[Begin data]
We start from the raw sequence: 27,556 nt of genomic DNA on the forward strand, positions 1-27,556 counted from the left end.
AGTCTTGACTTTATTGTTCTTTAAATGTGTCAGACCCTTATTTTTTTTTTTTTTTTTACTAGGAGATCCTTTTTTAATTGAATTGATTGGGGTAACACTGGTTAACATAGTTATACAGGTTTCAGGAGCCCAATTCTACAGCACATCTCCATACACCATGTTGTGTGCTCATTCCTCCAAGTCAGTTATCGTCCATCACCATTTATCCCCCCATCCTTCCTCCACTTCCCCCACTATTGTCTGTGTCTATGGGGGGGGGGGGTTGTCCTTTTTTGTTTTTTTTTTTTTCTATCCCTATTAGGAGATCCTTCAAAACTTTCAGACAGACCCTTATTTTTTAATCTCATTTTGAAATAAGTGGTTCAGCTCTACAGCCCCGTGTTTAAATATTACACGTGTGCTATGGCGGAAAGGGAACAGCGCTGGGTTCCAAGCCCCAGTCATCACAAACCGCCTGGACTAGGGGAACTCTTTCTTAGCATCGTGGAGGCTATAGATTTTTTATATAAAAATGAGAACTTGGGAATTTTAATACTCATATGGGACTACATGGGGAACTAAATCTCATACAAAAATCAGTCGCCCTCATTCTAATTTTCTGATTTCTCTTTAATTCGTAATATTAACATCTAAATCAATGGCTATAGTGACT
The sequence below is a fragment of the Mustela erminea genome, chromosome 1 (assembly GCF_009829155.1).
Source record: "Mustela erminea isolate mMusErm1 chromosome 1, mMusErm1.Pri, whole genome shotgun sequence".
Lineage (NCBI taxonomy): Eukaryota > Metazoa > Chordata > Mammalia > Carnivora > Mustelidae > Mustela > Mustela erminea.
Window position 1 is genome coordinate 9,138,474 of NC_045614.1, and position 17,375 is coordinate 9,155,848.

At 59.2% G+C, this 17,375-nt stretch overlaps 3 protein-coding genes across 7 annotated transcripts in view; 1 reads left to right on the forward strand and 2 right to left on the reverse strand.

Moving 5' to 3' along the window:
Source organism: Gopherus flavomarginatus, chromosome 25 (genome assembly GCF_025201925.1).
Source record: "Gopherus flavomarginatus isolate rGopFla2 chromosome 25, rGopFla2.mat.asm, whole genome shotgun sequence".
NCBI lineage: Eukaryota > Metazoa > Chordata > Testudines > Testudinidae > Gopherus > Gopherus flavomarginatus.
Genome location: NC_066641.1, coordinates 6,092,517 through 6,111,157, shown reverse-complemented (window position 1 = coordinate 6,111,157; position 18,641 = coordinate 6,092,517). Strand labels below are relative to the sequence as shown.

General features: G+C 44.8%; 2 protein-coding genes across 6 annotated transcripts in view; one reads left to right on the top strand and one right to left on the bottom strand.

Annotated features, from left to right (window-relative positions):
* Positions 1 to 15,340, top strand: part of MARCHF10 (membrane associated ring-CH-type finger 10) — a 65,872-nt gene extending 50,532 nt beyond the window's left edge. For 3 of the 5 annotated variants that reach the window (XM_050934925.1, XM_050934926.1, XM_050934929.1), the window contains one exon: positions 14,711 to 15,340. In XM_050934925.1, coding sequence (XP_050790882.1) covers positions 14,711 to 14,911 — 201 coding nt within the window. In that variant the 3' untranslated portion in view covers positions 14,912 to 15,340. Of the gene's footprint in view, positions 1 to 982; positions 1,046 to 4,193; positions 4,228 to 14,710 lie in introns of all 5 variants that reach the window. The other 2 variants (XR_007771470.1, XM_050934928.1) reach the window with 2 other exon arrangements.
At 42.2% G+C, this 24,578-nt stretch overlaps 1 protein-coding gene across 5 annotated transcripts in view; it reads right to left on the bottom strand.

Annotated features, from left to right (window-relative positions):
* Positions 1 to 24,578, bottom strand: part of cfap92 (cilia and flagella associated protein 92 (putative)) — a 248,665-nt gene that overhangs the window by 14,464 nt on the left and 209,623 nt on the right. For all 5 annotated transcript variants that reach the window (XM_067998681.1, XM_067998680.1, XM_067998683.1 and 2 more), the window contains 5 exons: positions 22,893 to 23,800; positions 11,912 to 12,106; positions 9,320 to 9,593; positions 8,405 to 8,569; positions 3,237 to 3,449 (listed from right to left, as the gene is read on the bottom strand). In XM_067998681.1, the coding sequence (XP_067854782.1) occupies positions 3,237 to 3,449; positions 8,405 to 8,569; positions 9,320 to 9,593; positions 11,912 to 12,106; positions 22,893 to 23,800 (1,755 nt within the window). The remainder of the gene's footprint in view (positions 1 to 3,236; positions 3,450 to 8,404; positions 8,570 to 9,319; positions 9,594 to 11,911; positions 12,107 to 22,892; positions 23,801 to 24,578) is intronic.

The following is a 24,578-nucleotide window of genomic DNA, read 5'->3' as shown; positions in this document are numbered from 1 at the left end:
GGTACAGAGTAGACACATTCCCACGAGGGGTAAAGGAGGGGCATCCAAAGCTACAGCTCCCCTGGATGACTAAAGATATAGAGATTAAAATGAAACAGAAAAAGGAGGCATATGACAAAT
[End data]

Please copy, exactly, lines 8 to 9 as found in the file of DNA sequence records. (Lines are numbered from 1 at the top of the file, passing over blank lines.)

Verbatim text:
Moving 5' to 3' along the window:
Source organism: Gopherus flavomarginatus, chromosome 25 (genome assembly GCF_025201925.1).